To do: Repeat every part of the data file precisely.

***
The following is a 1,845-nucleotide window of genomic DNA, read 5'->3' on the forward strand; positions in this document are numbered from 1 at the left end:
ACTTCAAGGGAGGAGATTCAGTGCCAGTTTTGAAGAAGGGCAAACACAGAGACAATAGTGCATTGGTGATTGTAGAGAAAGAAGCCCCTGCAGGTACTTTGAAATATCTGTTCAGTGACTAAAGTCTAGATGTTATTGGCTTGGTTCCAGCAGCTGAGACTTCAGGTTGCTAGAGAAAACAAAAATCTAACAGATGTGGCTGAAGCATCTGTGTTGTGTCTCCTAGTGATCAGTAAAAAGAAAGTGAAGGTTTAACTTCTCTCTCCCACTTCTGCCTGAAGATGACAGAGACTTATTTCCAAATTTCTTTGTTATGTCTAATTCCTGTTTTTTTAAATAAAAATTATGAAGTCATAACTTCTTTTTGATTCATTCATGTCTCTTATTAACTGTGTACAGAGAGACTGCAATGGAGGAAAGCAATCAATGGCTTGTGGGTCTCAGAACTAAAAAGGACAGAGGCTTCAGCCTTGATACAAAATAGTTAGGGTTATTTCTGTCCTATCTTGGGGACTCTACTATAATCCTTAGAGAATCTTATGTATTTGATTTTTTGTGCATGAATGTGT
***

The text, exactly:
The following is a 1,845-nucleotide window of genomic DNA, read 5'->3' on the forward strand; positions in this document are numbered from 1 at the left end:
ACTTCAAGGGAGGAGATTCAGTGCCAGTTTTGAAGAAGGGCAAACACAGAGACAATAGTGCATTGGTGATTGTAGAGAAAGAAGCCCCTGCAGGTACTTTGAAATATCTGTTCAGTGACTAAAGTCTAGATGTTATTGGCTTGGTTCCAGCAGCTGAGACTTCAGGTTGCTAGAGAAAACAAAAATCTAACAGATGTGGCTGAAGCATCTGTGTTGTGTCTCCTAGTGATCAGTAAAAAGAAAGTGAAGGTTTAACTTCTCTCTCCCACTTCTGCCTGAAGATGACAGAGACTTATTTCCAAATTTCTTTGTTATGTCTAATTCCTGTTTTTTTAAATAAAAATTATGAAGTCATAACTTCTTTTTGATTCATTCATGTCTCTTATTAACTGTGTACAGAGAGACTGCAATGGAGGAAAGCAATCAATGGCTTGTGGGTCTCAGAACTAAAAAGGACAGAGGCTTCAGCCTTGATACAAAATAGTTAGGGTTATTTCTGTCCTATCTTGGGGACTCTACTATAATCCTTAGAGAATCTTATGTATTTGATTTTTTGTGCATGAATGTGT